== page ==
Having a glass of wine with dinner never caused any trouble, but for some people, it’s a relationship that can simply topple over to being toxic. Like any substance, alcohol can easily slip from being a “good time” to taking over one’s mind, health, and family dynamics as well as jobs. Alcohol use disorder (AUD), which encompasses both alcohol abuse and alcohol dependence, affects approximately 14.5 million adults in the United States.
This represents about 5.8% of the adult population. Alcoholism is a slippery slope and one struggling with alcohol abuse needs to get help as soon as they can. There is plenty of help available for the ones seeking help, and Pacific Ridge online is definitely a place you should look into. If you are unsure about whether you stand in the spectrum and whether or not you need help, read on for the signs listed below.
Signs to Watch Out For
- No control: If you are unable to control your drinking habits, it might be the first sign that you need rehab. Despite your best efforts, if you find that you are not able to stop drinking once you start or may find that you drink more than you initially intended to, it means alcohol is in control of you, and not the other way around. You may also find that your cravings for alcohol become overwhelming and that you struggle to resist the urge to drink. This is an indication to seek help.
- Negative impact on mental and physical health: If you notice that your physical and mental health is deteriorating as a result of your drinking habits, it’s a sign of dependency. Alcohol impacts both mental as well as physical health in a massive way. You may experience frequent hangovers, headaches, or nausea. You may also find that your mood is negatively affected by alcohol and that you are experiencing anxiety or depression.
- Professional and personal relationships: If you find that your drinking habits are causing problems in your personal and professional life, it’s a warning sign to seek help. You may have difficulty maintaining relationships, whether it is with your family, friends, or your colleagues, or find that your work is suffering as a result of your drinking. You could be missing deadlines or not showing up for an important meeting. You may also find that you are withdrawing from activities that you used to enjoy in favor of drinking, and this can be a clear sign that you need help.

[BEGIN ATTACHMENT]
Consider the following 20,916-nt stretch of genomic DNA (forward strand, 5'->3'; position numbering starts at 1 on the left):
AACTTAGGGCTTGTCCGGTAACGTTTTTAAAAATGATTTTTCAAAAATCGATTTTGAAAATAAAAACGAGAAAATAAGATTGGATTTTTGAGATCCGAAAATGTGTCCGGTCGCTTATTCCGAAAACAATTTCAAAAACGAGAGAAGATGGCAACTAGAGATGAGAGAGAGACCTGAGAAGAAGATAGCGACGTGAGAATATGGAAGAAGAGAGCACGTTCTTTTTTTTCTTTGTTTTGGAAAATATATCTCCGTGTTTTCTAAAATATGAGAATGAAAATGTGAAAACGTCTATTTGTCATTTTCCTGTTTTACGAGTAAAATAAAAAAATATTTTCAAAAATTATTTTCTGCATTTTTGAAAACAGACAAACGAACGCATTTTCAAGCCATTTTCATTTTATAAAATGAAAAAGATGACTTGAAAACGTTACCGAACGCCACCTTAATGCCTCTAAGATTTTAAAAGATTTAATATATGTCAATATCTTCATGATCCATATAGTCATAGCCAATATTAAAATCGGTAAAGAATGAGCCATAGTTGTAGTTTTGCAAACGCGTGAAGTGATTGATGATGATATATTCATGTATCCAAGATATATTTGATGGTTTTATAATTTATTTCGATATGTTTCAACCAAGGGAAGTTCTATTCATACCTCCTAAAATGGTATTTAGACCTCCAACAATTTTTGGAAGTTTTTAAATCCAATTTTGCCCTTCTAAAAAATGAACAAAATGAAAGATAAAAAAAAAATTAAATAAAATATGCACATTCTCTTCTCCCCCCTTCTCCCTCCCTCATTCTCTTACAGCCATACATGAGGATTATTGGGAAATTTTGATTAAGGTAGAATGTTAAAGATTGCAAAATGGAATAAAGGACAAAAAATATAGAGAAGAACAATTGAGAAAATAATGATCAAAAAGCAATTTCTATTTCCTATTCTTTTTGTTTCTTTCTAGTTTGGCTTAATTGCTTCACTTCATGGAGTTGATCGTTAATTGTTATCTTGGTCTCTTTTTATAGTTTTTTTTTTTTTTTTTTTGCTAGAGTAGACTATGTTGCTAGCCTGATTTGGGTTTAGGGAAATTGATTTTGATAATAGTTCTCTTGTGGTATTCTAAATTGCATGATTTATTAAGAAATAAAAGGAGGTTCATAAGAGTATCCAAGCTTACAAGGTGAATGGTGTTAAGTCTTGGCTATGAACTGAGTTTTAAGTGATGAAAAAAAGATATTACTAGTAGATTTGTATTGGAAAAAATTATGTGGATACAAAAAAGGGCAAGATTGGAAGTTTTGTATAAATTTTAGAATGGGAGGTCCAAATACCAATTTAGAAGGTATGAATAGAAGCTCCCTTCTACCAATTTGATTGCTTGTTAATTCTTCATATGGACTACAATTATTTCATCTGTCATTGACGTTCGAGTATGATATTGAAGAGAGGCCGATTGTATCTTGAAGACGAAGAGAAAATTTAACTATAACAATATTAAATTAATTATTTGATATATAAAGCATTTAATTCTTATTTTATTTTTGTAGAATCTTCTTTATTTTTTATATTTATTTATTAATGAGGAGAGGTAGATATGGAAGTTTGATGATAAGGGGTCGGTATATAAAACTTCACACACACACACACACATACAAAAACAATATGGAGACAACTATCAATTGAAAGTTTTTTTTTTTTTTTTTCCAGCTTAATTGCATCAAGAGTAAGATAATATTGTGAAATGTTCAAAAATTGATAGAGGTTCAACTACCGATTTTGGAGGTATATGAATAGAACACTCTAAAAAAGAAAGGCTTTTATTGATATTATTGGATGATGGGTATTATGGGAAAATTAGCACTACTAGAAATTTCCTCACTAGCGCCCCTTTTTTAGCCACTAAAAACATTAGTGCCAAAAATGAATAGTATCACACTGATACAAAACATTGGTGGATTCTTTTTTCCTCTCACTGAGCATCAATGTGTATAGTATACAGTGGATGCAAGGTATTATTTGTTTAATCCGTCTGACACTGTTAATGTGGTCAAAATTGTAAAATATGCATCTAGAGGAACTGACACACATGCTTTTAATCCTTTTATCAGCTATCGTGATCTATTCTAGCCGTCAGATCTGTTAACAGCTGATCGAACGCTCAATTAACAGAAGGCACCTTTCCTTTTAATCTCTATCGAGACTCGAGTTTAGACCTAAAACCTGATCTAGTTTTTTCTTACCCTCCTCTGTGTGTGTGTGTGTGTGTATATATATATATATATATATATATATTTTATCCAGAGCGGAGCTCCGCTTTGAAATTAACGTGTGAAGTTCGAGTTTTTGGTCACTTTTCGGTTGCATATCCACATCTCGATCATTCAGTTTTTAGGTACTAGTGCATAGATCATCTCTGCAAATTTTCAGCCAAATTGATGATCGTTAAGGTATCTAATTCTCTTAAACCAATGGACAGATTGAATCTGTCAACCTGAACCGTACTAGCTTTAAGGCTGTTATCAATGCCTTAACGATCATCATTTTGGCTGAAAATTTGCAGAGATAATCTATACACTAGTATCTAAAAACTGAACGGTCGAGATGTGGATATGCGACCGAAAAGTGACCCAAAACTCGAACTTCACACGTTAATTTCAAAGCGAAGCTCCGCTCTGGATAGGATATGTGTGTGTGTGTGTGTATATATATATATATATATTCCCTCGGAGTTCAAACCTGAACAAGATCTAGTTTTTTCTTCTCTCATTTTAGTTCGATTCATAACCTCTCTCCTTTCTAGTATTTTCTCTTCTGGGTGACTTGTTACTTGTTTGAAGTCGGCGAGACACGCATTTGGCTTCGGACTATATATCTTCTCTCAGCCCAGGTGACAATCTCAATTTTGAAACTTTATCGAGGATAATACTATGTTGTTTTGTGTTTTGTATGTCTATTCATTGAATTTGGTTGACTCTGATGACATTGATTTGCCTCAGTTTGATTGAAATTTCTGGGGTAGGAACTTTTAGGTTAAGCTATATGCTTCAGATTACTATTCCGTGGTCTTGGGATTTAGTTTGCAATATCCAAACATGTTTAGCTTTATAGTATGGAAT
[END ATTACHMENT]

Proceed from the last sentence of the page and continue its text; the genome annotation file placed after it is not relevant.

- Isolation: If you find yourself starting to choose isolation over socialization and want to spend most of your time alone, this might be a sign that you need to seek help. People struggling with alcoholism may isolate themselves from loved ones, friends, and social events, as it enables them to indulge in alcohol consumption without having to deal with the judgment involved. If you find yourself canceling plans, avoiding get-togethers, and skipping work so that you can do something involving drinking, it is definitely a red flag.
- Poor performance: With alcoholism, performance is bound to deteriorate whether it is at work, in physical activities, or just in daily chores. Whether it is missing commitments made previously or falling short in your fitness goals, alcoholism can chip away at your performance, both physical as well as mental. Alcoholism can affect your performance at work, school, or home. You may find that you have trouble focusing, completing tasks, or making decisions as alcohol strips away your performance ability, and makes previously easier things much more challenging.
- Risky behaviors: Even the boldest and bravest among us adhere to some unsaid social or moral boundaries, but alcohol can make one feel uninhabited, enabling one to partake in risky behaviors which can land them in problems. People with alcoholism may engage in risky behaviors such as driving under the influence, getting into fights, or engaging in illegal practices. If you find yourself indulging in such risky behaviors, it might be a sign that alcohol is not a great influence on you, and you need help.
Finding your own red flags can be challenging but it’s worth the effort. Denial is the first enemy of alcoholism and recognizing the signs of the addiction is the first step toward recovery. If you have even a slight amount of doubt that you might have alcohol dependence or addiction, and want clarity on that, you are already on the right track. If you find yourself nodding along to some or all of the red flags above, it might be time to get some professional help and start the road to recovery.